Apple (NASDAQ:AAPL) shares soared during the first six months of 2015, rising around 20% from the beginning of the year to the end of May. But over the past seven months investors have lost interest. The iPhone maker is poised to close the year roughly unchanged.
What fueled Apple's decline in the second half? A series of unfortunate events, including a disappointing earnings report, fears about the Chinese economy, and doubts about the long-term success of the iPhone business all played parts. Let's take a look at some of the most significant negative headlines that weighed on Apple shareholders in 2015.
Mixed reviews for the Apple Watch
In April, Apple launched its first major new product category in several years. The Apple Watch is Apple's first wearable, and while it wasn't the world's first smartwatch, there's nothing else quite like it. The Apple Watch is a fitness device, fashion statement, and iPhone accessory rolled into one.
It would be unfair to say critics trashed the device, but most were unsupportive. The Verge awarded it a modest 7 out of 10, citing performance issues. CNet found fault with the battery life and characterized the interface as "confusing". The Wall Street Journal's Joanna Stern wrote that most consumers would be better off waiting for a better model.
That lukewarm reception didn't seem to weigh on Apple's share price in April, but it may have limited its upside. The Apple Watch isn't a dud -- research firm IDC reported that Apple shipped 3.6 million Apple Watches in the second quarter -- but it wasn't the wearable revolution that many hoped for, at least not in its debut form.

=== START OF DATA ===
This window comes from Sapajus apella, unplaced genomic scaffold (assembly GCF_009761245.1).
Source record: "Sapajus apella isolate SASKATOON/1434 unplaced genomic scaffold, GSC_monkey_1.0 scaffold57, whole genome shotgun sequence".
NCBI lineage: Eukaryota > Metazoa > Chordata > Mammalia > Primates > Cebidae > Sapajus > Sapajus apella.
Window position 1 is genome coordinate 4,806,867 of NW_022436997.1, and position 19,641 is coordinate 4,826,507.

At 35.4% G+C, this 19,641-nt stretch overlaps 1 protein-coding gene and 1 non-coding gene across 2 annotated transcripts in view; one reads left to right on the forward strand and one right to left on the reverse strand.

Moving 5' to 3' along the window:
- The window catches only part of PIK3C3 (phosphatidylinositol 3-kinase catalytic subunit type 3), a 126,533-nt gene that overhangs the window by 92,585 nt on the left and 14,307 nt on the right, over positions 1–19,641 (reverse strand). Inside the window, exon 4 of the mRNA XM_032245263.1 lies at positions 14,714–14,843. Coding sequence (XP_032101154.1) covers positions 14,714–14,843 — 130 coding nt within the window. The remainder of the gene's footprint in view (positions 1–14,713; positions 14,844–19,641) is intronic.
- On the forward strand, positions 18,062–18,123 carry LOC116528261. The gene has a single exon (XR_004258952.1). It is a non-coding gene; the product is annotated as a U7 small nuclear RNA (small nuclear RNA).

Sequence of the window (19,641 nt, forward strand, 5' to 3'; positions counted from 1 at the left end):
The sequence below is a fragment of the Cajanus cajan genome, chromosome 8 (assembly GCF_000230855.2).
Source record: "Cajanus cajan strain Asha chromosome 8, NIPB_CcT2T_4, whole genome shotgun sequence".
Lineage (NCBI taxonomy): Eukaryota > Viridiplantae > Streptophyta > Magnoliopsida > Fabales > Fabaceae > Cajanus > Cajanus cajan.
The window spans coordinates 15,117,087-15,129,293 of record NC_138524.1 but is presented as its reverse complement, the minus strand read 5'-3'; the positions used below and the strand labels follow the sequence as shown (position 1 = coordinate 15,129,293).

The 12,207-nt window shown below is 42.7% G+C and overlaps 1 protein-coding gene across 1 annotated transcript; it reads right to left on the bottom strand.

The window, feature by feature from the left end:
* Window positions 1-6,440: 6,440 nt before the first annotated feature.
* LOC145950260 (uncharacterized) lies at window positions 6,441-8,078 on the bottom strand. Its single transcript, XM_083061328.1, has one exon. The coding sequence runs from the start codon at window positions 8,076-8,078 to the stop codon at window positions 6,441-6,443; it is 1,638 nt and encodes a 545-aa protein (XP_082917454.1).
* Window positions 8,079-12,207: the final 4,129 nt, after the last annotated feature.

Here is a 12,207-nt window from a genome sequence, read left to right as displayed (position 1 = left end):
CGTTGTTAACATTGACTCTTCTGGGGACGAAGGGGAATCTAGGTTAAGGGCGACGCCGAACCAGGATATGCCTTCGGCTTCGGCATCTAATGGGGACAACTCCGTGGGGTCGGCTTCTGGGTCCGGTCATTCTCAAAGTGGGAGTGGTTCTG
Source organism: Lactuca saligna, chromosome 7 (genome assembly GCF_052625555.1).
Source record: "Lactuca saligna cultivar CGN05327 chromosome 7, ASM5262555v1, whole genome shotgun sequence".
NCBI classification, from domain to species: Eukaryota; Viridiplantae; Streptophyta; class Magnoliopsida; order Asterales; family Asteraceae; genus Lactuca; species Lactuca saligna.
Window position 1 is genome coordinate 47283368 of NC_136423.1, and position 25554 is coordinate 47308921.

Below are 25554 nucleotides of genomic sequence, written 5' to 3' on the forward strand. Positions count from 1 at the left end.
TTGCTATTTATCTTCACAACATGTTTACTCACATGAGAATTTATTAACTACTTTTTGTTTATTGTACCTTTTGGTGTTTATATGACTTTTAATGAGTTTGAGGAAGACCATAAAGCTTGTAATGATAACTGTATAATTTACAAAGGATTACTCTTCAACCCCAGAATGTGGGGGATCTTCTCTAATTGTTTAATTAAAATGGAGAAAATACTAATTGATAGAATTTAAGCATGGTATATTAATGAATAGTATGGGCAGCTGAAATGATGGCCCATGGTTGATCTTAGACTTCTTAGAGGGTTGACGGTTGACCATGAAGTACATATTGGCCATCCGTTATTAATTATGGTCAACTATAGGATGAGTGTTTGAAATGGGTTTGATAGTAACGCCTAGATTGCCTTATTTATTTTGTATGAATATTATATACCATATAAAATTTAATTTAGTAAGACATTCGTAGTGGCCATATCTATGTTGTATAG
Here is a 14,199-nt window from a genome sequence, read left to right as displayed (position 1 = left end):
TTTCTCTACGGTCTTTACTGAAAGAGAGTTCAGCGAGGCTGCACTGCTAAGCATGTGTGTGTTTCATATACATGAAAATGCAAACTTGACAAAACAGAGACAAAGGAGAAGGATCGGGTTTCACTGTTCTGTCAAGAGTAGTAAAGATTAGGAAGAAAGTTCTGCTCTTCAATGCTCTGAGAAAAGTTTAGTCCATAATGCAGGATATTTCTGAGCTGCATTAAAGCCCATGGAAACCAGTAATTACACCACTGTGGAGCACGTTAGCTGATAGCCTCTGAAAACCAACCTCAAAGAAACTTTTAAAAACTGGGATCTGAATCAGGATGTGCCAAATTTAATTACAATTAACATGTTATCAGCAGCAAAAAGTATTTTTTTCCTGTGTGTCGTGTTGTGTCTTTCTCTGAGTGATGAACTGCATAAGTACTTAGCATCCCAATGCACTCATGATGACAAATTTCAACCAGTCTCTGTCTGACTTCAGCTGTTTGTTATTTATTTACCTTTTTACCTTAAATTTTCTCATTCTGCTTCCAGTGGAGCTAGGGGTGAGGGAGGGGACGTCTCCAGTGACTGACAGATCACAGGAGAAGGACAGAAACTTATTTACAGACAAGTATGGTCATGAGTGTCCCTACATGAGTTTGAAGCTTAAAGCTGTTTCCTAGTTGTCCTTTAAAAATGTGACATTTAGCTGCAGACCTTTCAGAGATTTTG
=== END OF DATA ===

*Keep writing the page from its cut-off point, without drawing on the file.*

A disappointing earnings report
Apple turned in two strong earnings reports to start the year, posting record earnings in both January and April. But in July it stumbled. During the company's fiscal third quarter, earnings and revenue exceeded analyst expectations, but it sold fewer iPhones than anticipated. The iPhone business grew, but not to the extent that many had hoped. The 47.5 million iPhones Apple sold represented annual growth of 35%, but some analysts had been expecting unit shipments to top 50 million.
Cook reaches out to Cramer as Chinese fears take a toll
China is increasingly important to Apple. Last quarter, it generated about one-quarter of the company's revenue, and it was Apple's fastest-growing segment, as sales nearly doubled on an annual basis. Given the large number of Chinese consumers, that may be a net positive overall, but it worked to the company's detriment in August.
The Chinese stock market was especially volatile for most of the year, particularly in the summer. Chinese shares plunged upward of 30% at one point, prompting regulators to halt vast swaths of the market during the summer months. Investors reacted by selling Apple shares, betting that a slowing Chinese economy would weigh on the company's sales. In August, CEO Tim Cook sent an email to CNBC's Jim Cramer, defending the company's Chinese business and its performance. That helped shares recover somewhat, but the stock has remained subdued ever since.
Analysts warn about the iPhone in 2016
More recently, fears of weak demand for Apple's latest iPhone models -- the iPhone 6s and iPhone 6s Plus -- have served to keep a lid on Apple stock. As early as October, analysts had warned that demand for the iPhone 6's successor appeared far weaker than demand for its predecessor. The smartphone market is showing signs of saturation, and while the iPhone 6s offers a number of improvements, it's not a radical overhaul like last year's iPhone 6.
Several firms, including KGI Securities, Pacific Crest, and Morgan Stanley, now expect iPhone sales to contract in 2016. If so, it will represent the first decline for the business since the original iPhone made its debut in 2007.
Sam Mattera has no position in any stocks mentioned. The Motley Fool owns shares of and recommends Apple. Try any of our Foolish newsletter services free for 30 days. We Fools may not all hold the same opinions, but we all believe that considering a diverse range of insights makes us better investors. The Motley Fool has a disclosure policy.